Atmosphere, one of underground rap’s most successful groups, is back with new album Mi Vida Local, which packs more of an underlying punch than 2016’s subdued Fishing Blues. The duo of Sean “Slug” Daley and Anthony “Ant” Davis, who are seasoned veterans of the rap game, have taken on a more serious tone in the later years of their careers. Slug’s sometimes self-serving lyrics have now turned more reflective and socially conscious, while Ant has gone from easy sampling to more ambient sound. Mi Vida Local is a step forward in artistry for this duo, providing more thoughtful material in an era that requires more heady music.
The ever-present Midwestern homegrown feel of Atmosphere’s work is key in what has made the group successful over the last two decades. Mi Vida Local is humble and personal, easily resisting commercial hip-hop by remaining true to the roots the pair set down long ago. The album has taken on a somber tone, pressing against the current political climate in subtle ways. In “Drown”, Slug recounts, “Freedom of speech don’t mean what you think”, then, in a later bar, “I’m just trying to keep my head above the hopelessness”. The coy way Slug would smirk about issues of partying turning into casual alcoholism is now overshadowed with worldly problems, which is what helps keep Atmosphere fresh.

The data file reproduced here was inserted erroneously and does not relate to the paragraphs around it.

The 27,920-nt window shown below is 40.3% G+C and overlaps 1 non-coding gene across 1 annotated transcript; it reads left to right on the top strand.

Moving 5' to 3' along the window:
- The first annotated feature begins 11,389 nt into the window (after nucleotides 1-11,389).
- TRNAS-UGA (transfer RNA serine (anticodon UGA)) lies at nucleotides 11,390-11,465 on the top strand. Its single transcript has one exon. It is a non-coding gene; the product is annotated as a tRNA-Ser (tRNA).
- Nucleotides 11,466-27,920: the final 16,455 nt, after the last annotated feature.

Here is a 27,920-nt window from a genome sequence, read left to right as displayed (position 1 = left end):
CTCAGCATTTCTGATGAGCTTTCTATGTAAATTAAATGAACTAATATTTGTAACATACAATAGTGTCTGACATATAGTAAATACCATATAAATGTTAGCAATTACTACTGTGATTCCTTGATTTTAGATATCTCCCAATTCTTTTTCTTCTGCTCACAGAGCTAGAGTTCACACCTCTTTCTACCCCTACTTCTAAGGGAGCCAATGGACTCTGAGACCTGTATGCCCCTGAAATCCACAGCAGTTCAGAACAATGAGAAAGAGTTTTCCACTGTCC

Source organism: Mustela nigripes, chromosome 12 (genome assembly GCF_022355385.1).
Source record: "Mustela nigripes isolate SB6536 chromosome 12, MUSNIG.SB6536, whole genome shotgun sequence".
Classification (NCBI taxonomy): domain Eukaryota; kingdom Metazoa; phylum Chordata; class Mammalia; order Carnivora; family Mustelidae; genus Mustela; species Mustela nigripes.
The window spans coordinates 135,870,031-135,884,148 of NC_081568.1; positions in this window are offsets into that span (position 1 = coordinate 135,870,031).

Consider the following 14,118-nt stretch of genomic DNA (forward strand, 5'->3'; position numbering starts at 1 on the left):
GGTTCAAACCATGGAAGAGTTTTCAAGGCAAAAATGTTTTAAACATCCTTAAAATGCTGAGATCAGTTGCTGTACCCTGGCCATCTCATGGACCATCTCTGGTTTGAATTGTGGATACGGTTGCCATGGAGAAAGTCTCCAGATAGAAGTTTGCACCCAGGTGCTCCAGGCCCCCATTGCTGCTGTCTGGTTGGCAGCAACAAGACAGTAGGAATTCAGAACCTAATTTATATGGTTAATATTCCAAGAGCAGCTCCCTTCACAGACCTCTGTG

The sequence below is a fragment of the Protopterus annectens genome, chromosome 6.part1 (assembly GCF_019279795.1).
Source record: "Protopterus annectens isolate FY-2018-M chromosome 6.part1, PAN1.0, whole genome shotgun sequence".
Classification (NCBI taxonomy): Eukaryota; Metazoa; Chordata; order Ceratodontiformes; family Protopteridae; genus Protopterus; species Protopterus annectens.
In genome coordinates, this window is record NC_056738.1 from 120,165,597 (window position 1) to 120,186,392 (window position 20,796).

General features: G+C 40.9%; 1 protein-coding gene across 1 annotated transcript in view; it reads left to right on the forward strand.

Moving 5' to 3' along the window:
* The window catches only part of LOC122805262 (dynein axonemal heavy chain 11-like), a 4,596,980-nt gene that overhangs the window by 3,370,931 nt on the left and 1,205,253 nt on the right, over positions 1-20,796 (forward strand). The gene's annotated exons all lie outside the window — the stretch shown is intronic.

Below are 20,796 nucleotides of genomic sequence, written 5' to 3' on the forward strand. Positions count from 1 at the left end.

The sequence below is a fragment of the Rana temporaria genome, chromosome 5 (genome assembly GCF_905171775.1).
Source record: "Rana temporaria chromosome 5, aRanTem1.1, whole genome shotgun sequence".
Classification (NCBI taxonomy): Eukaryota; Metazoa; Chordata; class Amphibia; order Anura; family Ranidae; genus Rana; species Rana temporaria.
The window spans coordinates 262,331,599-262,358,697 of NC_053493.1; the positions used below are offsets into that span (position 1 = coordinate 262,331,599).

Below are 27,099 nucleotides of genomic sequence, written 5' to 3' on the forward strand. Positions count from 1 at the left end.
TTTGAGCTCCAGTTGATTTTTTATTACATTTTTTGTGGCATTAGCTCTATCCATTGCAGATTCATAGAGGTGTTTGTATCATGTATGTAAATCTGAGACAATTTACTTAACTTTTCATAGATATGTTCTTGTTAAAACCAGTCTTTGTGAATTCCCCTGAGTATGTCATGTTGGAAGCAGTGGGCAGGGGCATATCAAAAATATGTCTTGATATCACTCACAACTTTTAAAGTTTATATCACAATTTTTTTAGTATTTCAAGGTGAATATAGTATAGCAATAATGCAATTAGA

The strongest example of the album’s overall mood comes with the first single “Virgo”, which is hauntingly reflective and just short of optimistic. Collectively, the album is muted, testing the waters of would-be “dad rap” that’s turned into a more relevant project. Under the gun of growing older, Atmosphere doesn’t shy from poking fun at their progressing lives. “Trim” laments over a wannabe provocative track about trying to have sex in a house full of kids and obligations. “Mijo” is touching and uplifting, maturely working over the sentimentality of fatherhood. Depth has always been a strong suit for Atmosphere, and this album is no different.
Mi Vida Local carries a sometimes overwhelming amount of frustration lyrically and, combined with Ant’s cosmic musical energy, it paints a trying picture fueled by coping mechanisms that might not always work. This is the strongest album Atmosphere has put out in almost ten years and will please both old and new fans of Minneapolis’ finest.